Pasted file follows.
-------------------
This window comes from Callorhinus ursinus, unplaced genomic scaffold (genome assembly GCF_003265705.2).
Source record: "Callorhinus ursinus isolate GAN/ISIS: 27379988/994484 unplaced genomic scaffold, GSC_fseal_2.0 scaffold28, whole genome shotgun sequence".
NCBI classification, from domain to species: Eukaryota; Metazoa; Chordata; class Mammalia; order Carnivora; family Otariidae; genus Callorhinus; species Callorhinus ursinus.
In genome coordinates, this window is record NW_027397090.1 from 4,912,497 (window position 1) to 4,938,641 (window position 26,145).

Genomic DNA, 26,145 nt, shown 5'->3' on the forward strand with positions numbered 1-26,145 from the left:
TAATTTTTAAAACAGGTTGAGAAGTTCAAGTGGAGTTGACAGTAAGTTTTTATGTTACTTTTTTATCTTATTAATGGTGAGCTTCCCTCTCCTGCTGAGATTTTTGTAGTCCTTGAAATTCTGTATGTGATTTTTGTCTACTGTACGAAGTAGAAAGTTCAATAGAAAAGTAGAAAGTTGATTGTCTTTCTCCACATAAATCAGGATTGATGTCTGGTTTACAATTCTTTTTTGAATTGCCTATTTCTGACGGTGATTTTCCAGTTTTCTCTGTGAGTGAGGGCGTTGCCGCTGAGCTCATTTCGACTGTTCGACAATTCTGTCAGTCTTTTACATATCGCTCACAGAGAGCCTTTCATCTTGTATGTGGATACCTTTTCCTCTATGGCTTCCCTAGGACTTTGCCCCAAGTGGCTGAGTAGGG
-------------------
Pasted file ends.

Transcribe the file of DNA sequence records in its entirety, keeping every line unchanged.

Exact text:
This window comes from Callorhinus ursinus, unplaced genomic scaffold (genome assembly GCF_003265705.2).
Source record: "Callorhinus ursinus isolate GAN/ISIS: 27379988/994484 unplaced genomic scaffold, GSC_fseal_2.0 scaffold28, whole genome shotgun sequence".
NCBI classification, from domain to species: Eukaryota; Metazoa; Chordata; class Mammalia; order Carnivora; family Otariidae; genus Callorhinus; species Callorhinus ursinus.
In genome coordinates, this window is record NW_027397090.1 from 4,912,497 (window position 1) to 4,938,641 (window position 26,145).

Genomic DNA, 26,145 nt, shown 5'->3' on the forward strand with positions numbered 1-26,145 from the left:
TAATTTTTAAAACAGGTTGAGAAGTTCAAGTGGAGTTGACAGTAAGTTTTTATGTTACTTTTTTATCTTATTAATGGTGAGCTTCCCTCTCCTGCTGAGATTTTTGTAGTCCTTGAAATTCTGTATGTGATTTTTGTCTACTGTACGAAGTAGAAAGTTCAATAGAAAAGTAGAAAGTTGATTGTCTTTCTCCACATAAATCAGGATTGATGTCTGGTTTACAATTCTTTTTTGAATTGCCTATTTCTGACGGTGATTTTCCAGTTTTCTCTGTGAGTGAGGGCGTTGCCGCTGAGCTCATTTCGACTGTTCGACAATTCTGTCAGTCTTTTACATATCGCTCACAGAGAGCCTTTCATCTTGTATGTGGATACCTTTTCCTCTATGGCTTCCCTAGGACTTTGCCCCAAGTGGCTGAGTAGGG